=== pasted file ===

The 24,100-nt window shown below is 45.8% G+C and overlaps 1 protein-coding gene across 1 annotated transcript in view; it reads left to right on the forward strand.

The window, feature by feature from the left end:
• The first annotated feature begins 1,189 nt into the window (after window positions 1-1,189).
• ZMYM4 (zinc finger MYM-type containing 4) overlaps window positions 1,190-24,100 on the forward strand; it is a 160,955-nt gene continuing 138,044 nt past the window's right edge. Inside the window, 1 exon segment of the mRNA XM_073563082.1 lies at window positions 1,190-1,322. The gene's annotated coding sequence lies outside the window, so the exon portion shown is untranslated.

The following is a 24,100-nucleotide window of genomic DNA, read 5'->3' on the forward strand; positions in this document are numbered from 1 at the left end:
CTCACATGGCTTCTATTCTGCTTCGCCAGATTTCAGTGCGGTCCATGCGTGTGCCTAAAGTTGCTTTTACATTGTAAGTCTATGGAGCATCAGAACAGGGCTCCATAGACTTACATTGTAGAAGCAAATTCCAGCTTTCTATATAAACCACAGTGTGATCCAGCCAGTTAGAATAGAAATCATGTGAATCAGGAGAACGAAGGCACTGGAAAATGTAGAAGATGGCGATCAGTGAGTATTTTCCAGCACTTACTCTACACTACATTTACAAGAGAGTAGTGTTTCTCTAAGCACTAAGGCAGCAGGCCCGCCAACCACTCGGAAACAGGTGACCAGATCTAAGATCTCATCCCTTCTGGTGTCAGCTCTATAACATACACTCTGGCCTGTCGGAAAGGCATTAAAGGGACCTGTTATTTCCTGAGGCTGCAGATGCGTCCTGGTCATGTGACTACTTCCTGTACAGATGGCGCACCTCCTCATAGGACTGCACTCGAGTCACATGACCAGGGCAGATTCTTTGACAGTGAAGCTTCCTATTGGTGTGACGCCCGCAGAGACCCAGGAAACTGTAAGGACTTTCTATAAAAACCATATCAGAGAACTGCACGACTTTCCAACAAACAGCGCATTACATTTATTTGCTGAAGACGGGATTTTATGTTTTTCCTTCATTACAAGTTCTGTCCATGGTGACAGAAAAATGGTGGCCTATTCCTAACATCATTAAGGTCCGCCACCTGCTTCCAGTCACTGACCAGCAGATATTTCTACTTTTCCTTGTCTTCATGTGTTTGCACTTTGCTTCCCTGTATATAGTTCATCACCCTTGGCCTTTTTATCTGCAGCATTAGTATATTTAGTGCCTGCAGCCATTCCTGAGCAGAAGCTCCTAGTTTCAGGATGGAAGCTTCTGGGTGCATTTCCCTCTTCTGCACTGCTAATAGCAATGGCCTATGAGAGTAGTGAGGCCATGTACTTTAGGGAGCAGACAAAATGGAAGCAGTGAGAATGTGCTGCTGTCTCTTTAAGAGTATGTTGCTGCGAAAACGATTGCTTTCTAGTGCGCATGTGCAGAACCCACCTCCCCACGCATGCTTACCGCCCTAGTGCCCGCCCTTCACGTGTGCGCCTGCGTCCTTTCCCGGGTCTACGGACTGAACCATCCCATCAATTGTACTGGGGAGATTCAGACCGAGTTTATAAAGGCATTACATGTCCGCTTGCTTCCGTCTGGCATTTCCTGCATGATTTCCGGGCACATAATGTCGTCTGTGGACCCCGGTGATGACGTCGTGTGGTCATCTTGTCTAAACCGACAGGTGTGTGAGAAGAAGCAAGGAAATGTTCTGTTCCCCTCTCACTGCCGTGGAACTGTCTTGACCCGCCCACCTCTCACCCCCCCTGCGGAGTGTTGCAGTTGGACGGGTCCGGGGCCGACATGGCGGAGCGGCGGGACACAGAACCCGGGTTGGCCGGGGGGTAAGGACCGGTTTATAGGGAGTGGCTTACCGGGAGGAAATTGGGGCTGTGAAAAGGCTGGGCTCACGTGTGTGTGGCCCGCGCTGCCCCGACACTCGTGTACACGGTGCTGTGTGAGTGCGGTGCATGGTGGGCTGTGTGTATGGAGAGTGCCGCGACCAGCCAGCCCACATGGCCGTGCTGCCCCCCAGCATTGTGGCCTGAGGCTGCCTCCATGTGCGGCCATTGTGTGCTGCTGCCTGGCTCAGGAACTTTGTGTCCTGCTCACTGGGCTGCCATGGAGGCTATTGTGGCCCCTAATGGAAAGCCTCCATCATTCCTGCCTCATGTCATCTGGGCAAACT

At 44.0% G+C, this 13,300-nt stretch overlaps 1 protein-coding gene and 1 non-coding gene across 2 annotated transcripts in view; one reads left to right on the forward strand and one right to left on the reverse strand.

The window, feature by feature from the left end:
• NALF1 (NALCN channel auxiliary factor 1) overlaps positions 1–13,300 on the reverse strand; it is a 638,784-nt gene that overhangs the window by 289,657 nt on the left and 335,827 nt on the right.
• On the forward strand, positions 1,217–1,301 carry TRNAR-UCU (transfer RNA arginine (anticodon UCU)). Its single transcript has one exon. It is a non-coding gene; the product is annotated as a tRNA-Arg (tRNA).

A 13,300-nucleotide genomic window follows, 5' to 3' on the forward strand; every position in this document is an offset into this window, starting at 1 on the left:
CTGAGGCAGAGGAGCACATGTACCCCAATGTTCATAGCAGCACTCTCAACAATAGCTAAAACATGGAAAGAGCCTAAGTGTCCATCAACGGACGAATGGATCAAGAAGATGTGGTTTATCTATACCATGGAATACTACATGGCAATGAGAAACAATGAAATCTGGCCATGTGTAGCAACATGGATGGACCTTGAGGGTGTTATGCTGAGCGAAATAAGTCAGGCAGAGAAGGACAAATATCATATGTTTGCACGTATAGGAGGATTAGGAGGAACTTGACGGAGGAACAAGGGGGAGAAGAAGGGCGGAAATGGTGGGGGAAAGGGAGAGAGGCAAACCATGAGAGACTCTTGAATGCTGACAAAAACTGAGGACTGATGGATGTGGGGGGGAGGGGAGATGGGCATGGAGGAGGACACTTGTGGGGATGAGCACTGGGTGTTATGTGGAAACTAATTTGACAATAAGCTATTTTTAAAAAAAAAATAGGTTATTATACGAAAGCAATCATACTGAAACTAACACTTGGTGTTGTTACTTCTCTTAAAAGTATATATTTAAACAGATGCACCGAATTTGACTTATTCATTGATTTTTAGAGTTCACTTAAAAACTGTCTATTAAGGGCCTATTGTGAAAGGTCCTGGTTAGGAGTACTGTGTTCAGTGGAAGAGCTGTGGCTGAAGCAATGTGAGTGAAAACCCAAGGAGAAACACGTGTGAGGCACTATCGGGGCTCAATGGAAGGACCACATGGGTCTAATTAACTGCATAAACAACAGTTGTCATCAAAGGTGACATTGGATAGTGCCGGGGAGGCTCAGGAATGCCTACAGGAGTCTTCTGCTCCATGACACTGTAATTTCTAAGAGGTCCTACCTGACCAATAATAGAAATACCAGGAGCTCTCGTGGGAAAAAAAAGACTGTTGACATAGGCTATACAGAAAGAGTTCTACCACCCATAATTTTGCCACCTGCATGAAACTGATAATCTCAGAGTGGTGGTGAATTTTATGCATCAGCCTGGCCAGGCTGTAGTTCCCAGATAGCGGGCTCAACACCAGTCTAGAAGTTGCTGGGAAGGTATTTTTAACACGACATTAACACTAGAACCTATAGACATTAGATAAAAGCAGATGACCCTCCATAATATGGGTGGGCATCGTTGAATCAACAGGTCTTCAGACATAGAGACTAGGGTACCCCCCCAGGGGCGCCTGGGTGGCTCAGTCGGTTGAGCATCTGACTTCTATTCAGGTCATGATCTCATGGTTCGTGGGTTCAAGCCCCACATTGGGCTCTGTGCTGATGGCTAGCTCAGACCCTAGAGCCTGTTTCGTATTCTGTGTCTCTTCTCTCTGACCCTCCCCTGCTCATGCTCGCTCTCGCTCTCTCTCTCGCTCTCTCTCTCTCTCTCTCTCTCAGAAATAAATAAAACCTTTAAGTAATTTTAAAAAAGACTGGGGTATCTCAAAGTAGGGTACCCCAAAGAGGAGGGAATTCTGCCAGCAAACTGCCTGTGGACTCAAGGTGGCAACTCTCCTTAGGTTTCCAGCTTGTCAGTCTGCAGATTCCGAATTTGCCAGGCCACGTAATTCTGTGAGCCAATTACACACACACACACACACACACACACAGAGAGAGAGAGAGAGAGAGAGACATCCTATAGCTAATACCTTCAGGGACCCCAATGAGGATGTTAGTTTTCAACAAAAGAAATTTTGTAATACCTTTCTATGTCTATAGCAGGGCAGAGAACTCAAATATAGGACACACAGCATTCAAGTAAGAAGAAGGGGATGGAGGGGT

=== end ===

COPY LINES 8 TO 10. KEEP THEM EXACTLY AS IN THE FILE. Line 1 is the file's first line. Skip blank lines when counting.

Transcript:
The window, feature by feature from the left end:
• NALF1 (NALCN channel auxiliary factor 1) overlaps positions 1–13,300 on the reverse strand; it is a 638,784-nt gene that overhangs the window by 289,657 nt on the left and 335,827 nt on the right.
• On the forward strand, positions 1,217–1,301 carry TRNAR-UCU (transfer RNA arginine (anticodon UCU)). Its single transcript has one exon. It is a non-coding gene; the product is annotated as a tRNA-Arg (tRNA).